The second reason for this uncertainty is because you genuinely don’t know where to look, where to find the answers… or you don’t even know that you have these questions.
For me, the whole leadership development thing always seemed overwhelming… like I’ll need to read too many books, or trying to find a mentor is going to be too difficult and who do I even ask, …but often I knew something was wrong and I knew I needed to figure it out, but I didn’t take the time to look into what the problem was.
But let me get specific here so you can understand what I mean.
I spent a couple years (yes years) just going through the motions because I didn’t know what job I wanted to do next. And I didn’t know I needed to figure that out! My philosophy was this; I’m going to work hard, do my job and good things will happen. But it was draining, it was exhausting and I wasn’t getting ahead. And then I realized (I didn’t do this on my own, someone pushed me) that I didn’t have anything that I was working toward.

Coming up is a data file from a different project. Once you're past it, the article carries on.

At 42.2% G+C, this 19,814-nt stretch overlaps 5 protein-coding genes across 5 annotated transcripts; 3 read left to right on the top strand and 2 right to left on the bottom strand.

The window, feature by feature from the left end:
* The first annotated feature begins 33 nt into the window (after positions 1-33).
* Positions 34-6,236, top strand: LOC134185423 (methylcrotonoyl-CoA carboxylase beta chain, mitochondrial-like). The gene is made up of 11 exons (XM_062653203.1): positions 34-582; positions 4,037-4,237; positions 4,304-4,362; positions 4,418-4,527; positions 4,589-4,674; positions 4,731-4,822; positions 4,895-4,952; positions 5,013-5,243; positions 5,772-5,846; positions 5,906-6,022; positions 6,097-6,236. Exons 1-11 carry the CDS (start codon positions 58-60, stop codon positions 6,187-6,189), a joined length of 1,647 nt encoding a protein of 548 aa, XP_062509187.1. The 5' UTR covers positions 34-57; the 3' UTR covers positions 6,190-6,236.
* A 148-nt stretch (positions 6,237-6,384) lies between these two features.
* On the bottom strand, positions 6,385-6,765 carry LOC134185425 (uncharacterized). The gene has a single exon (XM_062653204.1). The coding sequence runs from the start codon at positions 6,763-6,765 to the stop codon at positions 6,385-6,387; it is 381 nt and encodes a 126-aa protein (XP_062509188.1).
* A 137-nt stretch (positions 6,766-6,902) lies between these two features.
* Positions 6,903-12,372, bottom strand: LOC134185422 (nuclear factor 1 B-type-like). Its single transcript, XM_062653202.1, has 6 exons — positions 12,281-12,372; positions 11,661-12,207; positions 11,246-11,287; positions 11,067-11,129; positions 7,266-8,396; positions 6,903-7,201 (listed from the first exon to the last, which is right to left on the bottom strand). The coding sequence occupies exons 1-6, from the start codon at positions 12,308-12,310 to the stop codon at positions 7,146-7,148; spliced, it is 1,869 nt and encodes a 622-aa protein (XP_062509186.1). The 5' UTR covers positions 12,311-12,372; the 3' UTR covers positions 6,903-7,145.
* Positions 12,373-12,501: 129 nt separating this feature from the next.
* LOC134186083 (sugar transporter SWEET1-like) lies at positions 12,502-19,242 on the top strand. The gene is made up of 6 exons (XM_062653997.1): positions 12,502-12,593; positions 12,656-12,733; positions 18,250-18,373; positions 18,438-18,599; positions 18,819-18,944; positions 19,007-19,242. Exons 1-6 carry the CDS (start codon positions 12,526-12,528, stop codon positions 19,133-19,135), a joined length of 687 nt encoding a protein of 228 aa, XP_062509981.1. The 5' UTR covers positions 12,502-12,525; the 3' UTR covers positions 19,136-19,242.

But really, I can even trace that back to fear.
Imagine that we were in a room together with a bunch of other people, let’s say there are 100 people in the room and I say this, “What if I told you that I could predict your future? If I told you that I know where you will be in your career 15 years from today.”
Then I ask everyone in the room to put up their hand if they are afraid of the answer.
How many hands do you think would go up? Probably quite a few, because many people are afraid that the answer might just be that 15 years from today… well you aren’t much further ahead than you are right now.
I said earlier that I’ve got a practical call to action today that will help you become a better leader. This is it.